This topic summarizes hints for tuning different components of your parallel server database.
Follow these rules for separating data:
- If at all possible, ensure that database instances are not accessing the same data.
- Place data that are accessed by different instances on different disks.
- If possible, store the data stored by different instances into different tables. For example, if your database runs the accounting systems for many different organizations, consider having a separate set of tables for each organization. Place each instance's tables into its own tablespace.
Minimizing PINGS and FALSE PINGS (sometimes known as FALSE COLLISIONS) will be the primary job of a shared instance DBA. One thing to remember is that if the application cannot be partitioned, you will not be able to eliminate PINGS. Click on the following links to view data separation rules for each object type:
One of the most significant advantages of using parallel server is that it allows you to tune the instance to suit the types of users using the node. If you have separated your OLTP users from the batch users, the batch instance will have a larger value for the DB_BLOCK_BUFFERS, SORT_AREA_SIZE, and LOG_BUFFER INIT.ORA parameters. The OLTP instance, will most likely have a large SHARED_POOL_SIZE, can use Multithreaded Servers etc. The OLTP machine will probably be more powerful and have more processors. The batch machine is likely to make more use of parallel query, so you will have to set PARALLEL_MIN_SERVERS and the other parallel query parameters for this instance.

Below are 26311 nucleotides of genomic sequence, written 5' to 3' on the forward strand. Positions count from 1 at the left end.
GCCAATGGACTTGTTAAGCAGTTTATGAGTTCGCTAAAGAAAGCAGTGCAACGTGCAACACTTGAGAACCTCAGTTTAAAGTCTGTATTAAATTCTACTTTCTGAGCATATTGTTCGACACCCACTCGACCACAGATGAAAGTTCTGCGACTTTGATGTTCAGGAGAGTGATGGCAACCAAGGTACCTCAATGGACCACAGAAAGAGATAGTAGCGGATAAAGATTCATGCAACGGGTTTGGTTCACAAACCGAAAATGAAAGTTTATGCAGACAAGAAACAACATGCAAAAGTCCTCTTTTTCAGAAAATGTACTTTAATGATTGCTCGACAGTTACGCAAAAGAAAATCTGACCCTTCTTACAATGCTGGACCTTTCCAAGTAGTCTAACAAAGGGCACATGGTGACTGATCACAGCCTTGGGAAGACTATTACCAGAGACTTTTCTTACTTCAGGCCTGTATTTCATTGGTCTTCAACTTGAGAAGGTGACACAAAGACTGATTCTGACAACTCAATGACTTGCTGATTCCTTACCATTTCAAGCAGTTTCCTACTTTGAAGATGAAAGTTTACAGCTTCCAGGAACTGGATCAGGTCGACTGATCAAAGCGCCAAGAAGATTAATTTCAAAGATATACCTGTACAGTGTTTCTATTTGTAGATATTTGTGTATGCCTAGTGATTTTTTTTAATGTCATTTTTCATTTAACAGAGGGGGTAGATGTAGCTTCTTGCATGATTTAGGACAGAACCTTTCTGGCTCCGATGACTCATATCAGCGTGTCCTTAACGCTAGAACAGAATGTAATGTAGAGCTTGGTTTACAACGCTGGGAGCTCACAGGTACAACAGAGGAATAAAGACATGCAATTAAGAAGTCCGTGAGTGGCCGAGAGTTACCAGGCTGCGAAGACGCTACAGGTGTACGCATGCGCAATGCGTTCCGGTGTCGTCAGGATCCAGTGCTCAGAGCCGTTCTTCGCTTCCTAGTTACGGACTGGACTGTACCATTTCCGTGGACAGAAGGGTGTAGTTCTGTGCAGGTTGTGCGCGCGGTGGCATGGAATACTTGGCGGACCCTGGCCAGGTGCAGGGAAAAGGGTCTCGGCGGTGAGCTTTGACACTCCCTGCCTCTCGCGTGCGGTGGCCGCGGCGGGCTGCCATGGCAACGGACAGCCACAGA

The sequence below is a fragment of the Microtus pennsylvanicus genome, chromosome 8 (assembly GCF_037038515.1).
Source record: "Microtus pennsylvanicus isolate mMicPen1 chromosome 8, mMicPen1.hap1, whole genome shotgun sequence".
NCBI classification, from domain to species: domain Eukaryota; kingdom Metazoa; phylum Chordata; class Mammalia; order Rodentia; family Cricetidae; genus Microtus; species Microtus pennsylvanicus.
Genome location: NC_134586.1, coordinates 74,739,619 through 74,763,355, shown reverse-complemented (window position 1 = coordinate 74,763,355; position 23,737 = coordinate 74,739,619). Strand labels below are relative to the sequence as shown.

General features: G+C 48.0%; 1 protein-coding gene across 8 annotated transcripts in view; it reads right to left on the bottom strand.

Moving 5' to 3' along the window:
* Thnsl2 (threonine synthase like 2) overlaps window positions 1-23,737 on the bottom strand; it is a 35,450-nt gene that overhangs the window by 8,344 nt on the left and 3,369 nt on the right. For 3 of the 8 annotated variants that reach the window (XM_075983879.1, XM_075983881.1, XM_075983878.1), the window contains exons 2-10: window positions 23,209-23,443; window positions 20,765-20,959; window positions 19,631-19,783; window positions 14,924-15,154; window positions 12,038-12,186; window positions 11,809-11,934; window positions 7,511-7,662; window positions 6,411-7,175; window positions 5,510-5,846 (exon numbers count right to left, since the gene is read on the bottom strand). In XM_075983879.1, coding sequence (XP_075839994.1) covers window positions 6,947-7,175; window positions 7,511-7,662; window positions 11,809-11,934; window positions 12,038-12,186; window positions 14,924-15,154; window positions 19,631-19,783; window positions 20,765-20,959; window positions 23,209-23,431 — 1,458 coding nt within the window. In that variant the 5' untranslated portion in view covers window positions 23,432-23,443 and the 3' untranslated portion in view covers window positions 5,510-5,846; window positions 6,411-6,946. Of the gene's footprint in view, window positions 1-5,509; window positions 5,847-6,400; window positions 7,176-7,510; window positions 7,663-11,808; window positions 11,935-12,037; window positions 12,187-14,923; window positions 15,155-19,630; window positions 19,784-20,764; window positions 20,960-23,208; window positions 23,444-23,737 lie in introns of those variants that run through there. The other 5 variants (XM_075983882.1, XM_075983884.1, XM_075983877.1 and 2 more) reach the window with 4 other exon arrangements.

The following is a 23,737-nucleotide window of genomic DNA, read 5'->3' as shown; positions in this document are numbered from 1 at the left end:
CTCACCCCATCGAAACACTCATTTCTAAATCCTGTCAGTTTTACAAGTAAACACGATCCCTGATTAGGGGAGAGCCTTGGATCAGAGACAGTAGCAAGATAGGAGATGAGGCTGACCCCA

Depending on the types and numbers of users on each of the instances, you may have a machine that is just the right size to suit your needs. The catch is that the machine must have adequate I/O slots to be able to share the disks with the other machines that share the database. The maximum number of I/O slots, and therefore the number of disks that the machine can handle is an essential piece of information. In some cases, the hardware vendor may advise you to use disk clusters (many disks on one channel) to overcome the lack of I/O slots, but this may turn out to be unsatisfactory because of the high potential for disk I/O bottlenecks.
Remember that if you have partitioned your application for parallel server, users must log on to the appropriate instance. If users have to log on to two applications, they may need to have two physical logins, one for each machine. Alternatively, there may be an operating system menu.
All of the tuning that you would perform on a single-instance database is also valid for parallel server. When tuning parallel server, start up the database in a consistent instance order. Also, tune all of the individual instances that make up the parallel server environment.
To obtain the number of blocks written to the database to satisfy pings, run the following query. The output indicates the percentage of physical writes that are the result of pings. The nearer to zero the better. Figures as high as 10% usually indicate that you should redesign your table or index access:
SELECT(a.value / b.value) * 10 FROM v$sysstat a, v$sysstat b WHERE a.name = 'DBWR cross instance writes' AND b.name = 'physical writes';
CATPARR.sql and Its Views
Oracle provides a script, catparr.sql, that you must use to get the most out of parallel server. The directory in which the file is located depends on your operating system. On UNIX systems, it is found in the $ORACLE_HOME/rdbms/admin directory. It must be run as SYS or INTERNAL. The script creates a series of objects that can be viewed to obtain all kinds of useful parallel server tuning information. Running this script creates the full set of tables and views listed below.
V_$SYSSTAT has several other statistics that are useful in tuning parallel server. Run the following: